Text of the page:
Skeleton slider John Daly is coming out of a two-year-retirement, seeking to make a third Olympic team after heartbreak at the 2014 Sochi Winter Games.
“I didn’t have anything else that made me feel the way sliding did,” Daly said, according to The Associated Press. “I have a great life. I’m not complaining. But nothing made me feel more alive than the Olympics.”
Daly was in fourth place after three of four runs at the Sochi Olympics, .04 of a second behind teammate Matt Antoine for bronze-medal position.
His medal hopes evaporated with a slip at the start of his final run, his sled came out of a groove in the ice and he had no chance of recovering the rest of the way down the track.
Daly finished 15th, came to a stop with his helmet buried in his hands and spoke through tears afterward.
“I don’t regret anything,” Daly said on NBC that night, “but I do wish I could get that last run back for just one more chance. … Now I have four more years to wait.”
After Sochi, Daly went to “a really dark place” and “ran away from everything,” according to U.S. Bobsled and Skeleton.
“The last picture anyone saw was that awful picture of me sliding through the finish with my head in my hands,” Daly said, according to U.S. Bobsled and Skeleton. “That picture and that last interview where I was trying my hardest to keep it together choking back tears. It was horrible. I was completely devastated. My world fell apart in an instant.”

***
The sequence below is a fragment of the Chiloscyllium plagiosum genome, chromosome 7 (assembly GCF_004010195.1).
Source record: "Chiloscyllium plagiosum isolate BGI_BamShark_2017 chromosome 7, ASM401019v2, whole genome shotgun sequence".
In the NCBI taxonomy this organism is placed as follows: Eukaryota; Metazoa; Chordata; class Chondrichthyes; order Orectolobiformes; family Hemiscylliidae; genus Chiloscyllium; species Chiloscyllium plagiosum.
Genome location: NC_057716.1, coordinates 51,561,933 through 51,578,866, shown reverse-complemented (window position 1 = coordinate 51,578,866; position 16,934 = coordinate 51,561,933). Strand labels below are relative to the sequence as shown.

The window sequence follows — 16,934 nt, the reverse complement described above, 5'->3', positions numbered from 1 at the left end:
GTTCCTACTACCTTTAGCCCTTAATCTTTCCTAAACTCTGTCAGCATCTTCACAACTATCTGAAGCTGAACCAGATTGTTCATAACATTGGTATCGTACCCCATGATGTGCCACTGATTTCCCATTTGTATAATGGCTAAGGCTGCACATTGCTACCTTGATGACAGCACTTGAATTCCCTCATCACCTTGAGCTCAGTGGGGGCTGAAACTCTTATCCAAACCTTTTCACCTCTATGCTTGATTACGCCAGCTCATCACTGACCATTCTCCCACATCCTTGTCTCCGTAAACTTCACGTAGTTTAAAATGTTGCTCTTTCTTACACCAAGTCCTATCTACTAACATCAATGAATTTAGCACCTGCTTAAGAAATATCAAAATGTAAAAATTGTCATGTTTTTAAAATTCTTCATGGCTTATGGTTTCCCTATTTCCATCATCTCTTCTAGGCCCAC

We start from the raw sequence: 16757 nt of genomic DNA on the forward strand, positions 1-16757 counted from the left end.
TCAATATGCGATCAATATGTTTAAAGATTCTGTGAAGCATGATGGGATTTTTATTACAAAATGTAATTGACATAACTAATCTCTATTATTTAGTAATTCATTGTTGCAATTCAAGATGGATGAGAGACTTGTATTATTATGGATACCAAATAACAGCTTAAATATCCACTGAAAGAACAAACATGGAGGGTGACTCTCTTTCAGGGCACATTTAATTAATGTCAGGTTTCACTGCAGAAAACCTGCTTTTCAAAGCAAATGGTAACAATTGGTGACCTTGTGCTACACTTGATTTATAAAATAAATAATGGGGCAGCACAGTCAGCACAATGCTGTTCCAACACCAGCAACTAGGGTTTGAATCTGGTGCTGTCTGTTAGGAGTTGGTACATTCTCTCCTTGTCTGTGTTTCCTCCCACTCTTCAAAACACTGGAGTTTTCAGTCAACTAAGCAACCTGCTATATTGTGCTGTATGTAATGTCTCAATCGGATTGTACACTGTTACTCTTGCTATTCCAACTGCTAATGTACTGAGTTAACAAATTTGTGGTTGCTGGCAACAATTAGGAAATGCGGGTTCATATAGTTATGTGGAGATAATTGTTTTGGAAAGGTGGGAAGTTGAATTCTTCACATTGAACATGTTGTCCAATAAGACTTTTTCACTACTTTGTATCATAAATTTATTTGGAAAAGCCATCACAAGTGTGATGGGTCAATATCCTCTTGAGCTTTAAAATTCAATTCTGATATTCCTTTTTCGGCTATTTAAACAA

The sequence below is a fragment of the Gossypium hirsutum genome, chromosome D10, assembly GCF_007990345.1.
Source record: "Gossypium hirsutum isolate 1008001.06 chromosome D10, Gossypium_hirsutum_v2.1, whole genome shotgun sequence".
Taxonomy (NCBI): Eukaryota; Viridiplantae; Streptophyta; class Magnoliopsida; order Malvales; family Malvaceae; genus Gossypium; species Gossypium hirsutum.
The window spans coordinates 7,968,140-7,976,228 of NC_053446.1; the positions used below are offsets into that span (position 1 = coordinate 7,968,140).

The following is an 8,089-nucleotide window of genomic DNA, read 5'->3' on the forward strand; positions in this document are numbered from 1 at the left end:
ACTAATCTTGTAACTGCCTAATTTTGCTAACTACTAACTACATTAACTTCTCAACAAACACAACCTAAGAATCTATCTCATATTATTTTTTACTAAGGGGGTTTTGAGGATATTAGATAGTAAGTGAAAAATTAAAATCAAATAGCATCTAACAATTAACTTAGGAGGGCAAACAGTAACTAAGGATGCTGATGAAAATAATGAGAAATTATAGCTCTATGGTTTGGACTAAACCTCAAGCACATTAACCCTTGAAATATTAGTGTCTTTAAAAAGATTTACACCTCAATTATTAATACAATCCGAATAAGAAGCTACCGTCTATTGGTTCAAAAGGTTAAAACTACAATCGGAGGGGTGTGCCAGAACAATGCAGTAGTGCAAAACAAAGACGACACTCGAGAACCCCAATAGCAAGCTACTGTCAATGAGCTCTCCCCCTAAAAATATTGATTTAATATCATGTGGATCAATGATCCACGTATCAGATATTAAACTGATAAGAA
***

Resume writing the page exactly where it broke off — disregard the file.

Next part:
He decided by June 2014 to end his skeleton career, moving to Washington, D.C., and taking a medical sales job.
But as time went on, Daly began to miss the sport.
“I started to get a tiny smolder of a flame back,” he said, according to U.S. Bobsled and Skeleton, which added that he re-entered the U.S. Anti-Doping Agency drug-testing pool in March, the same month he was, jokingly he claimed, a forerunner at the U.S. Championships in Lake Placid, N.Y.
Daly will be eligible to compete for a place on the World Cup team after he completes five competitions on three different tracks.
Olympic bronze medalist Matthew Antoine remains the class of U.S. men’s skeleton, though no Americans made a World Cup podium last season.
“Couldn’t go out like that,” Daly said of Sochi, according to the AP. “I owe this to myself and Team USA.”Follow @nzaccardi